Welcome to the website for the research project Responsive Organising for Low Emission Societies (ROLES). Funded through the Joint Programming Initiative Climate Joint Transnational Call on “Enabling Societal Transformation in the Face of Climate Change”, the project brings together partners in three countries:
- The University of Bergen and University of Stavanger in Norway, where the project team focuses on smart mobility transitions in Bergen
- The University of Sussex in the United Kingdom, where the project team focuses on solar neighbourhood transitions in Brighton
- Eurac Research in Italy, where the project team focuses on smart meter transitions in Trento
Our collaboration centres on a common theme that runs across these cases: digitisation for deep decarbonisation in medium-sized European city-regions, with population size 100,000-300,000. From December 2020 to November 2023, our team of ten researchers is undertaking engaged study in the three cities where we live and work, to identify how one can enable socially inclusive digitisation of energy transition technologies in diverse contexts.
We co-produce knowledge with multiple stakeholders in our case cities, through local engagement in a series of events and extended individual interactions. To learn more about the project and to get involved, please write to firstname.lastname@example.org
Learn more about the JPI Climate SOLSTICE call and other projects here, which features this overview of ROLES:
Digitalisation of energy infrastructure – a transition to digital information flows in socio-technical energy systems – can enhance efficient, affordable energy use. It can enable electric mobility, smart charging, renewable energy integration and energy monitoring for low-carbon energy systems. But it poses risks to data protection and privacy, and to social trust between citizens, governments and businesses for democratic environmental governance. ROLES analyses how ongoing digitalisation of energy infrastructure in mid-sized European cityregions (population 100,000-300,000) intends to accelerate the decarbonisation of energy systems, and how this can be reformed to generate widespread societal benefits. It identifies pathways to Digitalise for Deep Decarbonisation (DDD): digitalise to radically decarbonise systems in socially just ways.
Despite citizen concern about our climate emergency, such DDD pathways face multiple structural constraints. Failure to address them is feeding a crisis of social accountability in climate governance. The accountability problem is pronounced in digitalising energy infrastructure due to characteristics that exacerbate social exclusion (the digital divide) and exploit extractive use of data (digital surveillance). This particularly affects vulnerable publics who demand climate action but lack political and economic power. E.g., systemic gains from smart meters and electric vehicles may benefit suppliers but not flow to energy poor users. Yet, citizen-oriented policies can ensure inclusive data use so that digitalisation yields public benefits like affordable, low-carbon mobility and energy use. Using three cases, ROLES aims to anticipate these accountability crises and develop customisable strategies for more responsive organising of citizen agency in the digitalisation of energy in city-regions.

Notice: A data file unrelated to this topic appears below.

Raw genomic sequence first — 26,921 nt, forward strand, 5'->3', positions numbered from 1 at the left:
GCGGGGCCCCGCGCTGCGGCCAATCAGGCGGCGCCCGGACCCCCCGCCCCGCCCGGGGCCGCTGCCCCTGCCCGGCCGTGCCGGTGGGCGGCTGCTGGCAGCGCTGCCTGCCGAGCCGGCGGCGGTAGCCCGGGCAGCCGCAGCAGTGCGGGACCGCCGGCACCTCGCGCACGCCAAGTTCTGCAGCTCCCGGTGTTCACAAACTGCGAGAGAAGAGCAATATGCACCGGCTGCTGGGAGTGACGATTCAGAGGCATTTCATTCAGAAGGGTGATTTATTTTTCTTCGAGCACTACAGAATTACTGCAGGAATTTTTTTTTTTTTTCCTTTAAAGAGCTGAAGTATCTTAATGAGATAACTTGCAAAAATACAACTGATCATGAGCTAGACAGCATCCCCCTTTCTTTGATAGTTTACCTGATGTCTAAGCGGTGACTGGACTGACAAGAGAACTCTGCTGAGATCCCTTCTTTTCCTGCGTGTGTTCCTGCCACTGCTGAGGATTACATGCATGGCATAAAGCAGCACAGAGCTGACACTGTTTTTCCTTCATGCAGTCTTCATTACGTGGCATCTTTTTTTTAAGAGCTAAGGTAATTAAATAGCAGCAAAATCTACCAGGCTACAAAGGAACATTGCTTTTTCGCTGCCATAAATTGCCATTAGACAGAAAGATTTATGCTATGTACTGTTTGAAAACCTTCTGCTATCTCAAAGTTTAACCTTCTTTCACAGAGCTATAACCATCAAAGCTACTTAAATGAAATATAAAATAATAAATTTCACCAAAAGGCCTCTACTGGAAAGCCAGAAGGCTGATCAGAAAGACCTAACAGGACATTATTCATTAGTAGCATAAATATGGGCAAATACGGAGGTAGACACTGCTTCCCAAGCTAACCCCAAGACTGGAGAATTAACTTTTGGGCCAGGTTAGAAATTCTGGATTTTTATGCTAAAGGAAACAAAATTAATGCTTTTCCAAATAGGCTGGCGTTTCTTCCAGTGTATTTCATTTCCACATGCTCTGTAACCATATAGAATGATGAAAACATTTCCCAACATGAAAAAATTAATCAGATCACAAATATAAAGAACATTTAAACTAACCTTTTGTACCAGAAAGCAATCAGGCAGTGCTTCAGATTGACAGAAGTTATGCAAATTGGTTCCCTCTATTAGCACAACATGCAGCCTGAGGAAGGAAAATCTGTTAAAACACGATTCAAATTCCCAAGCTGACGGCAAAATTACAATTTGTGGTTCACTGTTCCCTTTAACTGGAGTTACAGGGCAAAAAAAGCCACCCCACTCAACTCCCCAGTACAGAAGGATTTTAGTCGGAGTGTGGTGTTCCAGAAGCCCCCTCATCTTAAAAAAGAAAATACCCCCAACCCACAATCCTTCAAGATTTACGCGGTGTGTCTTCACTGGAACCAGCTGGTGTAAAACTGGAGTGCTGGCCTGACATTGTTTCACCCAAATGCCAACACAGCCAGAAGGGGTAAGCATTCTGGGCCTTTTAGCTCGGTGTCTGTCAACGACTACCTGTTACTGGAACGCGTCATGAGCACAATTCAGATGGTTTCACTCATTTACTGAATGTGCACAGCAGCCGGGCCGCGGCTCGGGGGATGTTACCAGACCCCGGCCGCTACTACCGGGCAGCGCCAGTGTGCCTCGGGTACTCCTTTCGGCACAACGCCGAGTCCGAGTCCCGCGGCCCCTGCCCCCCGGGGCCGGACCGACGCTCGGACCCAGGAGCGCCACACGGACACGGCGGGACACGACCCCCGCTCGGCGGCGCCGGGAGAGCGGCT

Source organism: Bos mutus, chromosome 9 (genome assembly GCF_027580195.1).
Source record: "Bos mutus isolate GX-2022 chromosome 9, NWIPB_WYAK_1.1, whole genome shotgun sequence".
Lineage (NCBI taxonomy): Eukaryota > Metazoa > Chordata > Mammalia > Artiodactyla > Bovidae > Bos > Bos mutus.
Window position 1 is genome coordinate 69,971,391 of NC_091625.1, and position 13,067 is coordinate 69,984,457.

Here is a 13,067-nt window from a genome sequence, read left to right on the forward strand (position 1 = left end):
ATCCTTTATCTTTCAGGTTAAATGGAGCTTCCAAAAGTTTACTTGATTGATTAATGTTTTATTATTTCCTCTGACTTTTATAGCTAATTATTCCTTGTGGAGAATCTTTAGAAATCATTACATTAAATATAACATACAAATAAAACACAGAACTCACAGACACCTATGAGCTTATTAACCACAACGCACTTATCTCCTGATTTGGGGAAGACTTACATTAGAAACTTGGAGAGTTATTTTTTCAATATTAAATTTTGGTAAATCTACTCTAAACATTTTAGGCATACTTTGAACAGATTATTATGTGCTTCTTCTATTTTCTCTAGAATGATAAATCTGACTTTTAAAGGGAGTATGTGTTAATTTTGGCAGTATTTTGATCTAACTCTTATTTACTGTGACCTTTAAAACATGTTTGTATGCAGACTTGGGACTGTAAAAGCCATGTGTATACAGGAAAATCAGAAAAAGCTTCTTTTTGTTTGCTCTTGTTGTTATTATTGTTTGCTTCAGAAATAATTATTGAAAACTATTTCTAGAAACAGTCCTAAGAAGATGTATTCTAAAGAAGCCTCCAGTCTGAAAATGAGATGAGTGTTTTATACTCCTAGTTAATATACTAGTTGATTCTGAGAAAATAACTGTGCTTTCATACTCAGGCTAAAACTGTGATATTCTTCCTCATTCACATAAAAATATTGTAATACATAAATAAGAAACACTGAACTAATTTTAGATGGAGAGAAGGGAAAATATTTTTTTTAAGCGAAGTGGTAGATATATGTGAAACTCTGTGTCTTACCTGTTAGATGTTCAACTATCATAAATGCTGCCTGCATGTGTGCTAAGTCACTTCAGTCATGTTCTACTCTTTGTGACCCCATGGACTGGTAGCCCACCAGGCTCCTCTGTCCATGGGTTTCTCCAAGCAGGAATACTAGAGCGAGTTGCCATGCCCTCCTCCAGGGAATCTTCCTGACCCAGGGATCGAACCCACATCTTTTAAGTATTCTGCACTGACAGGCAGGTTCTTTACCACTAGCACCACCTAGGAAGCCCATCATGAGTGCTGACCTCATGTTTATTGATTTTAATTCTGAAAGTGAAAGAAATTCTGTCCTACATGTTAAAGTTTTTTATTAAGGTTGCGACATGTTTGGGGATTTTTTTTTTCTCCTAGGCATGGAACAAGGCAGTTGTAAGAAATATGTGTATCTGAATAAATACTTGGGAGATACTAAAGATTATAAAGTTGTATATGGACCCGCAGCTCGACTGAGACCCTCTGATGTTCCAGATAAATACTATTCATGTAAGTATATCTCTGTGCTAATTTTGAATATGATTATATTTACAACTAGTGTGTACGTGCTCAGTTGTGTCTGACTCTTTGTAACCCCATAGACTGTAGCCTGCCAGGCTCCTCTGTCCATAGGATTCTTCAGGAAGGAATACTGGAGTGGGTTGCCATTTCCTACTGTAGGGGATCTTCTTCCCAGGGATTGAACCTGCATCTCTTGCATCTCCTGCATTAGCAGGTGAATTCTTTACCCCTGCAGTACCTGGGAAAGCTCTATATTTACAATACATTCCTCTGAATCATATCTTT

Phase I identifies climate-friendly and pro-poor pathways to digitalise energy infrastructure for electric mobility hubs in Bergen, solar energy neighbourhoods in Brighton, and smart energy monitoring in Trento. Using expert interviews (n=3*30) with government, business, civil society, and marginalised groups, and multi-sited structured interviews with laypersons (n=3*30), it co-produces in-depth knowledge about digitalisation needs and initiatives in each city-region. This includes policy mixes and citizens’ modes of engagement and coping strategies during digitalisation of three different energy infrastructures. To identify DDD pathways, ROLES will catalogue how diverse stakeholders lobby, act, react, debate and manage, in relation to sectoral digitalisation policies.
Phase II identifies constraining and enabling conditions for rapid diffusion of the identified DDD pathways. To understand what institutional factors shape these pathways, ROLES will involve multi-stakeholders at regional public events to deliberate on how to accelerate DDD. We will use power cube analysis to identify political economic power dynamics for each pathway. This is an established technique for coproducingknowledge on both formal and informal workings of power with stakeholder groups in interactive, hands-on ways. It facilitatescollaboration and can work at various levels of abstraction.
Phase III delivers a stakeholder toolkit and scientific outputs on responsive organising to accelerate DDD pathways for diverse energy systems. Responsive organising constitutes customised strategies to channel citizen agency into diffusing policies and actions that enable DDD pathways. Scientific outputs will discuss these dynamics in and across sectoral cases and city-regions. Jointly, these outputs willconstitute actionable knowledge that (i) demonstrates how to identify climate-friendly and pro-poor pathways to digitalise energy systems,and (ii) co-produces strategies for how to make concrete advances towards electric mobility hubs, solar energy neighbourhoods and smartenergy monitoring in mid-sized European city-regions.
A shorter layperson summary is featured in the Research Council of Norway project bank.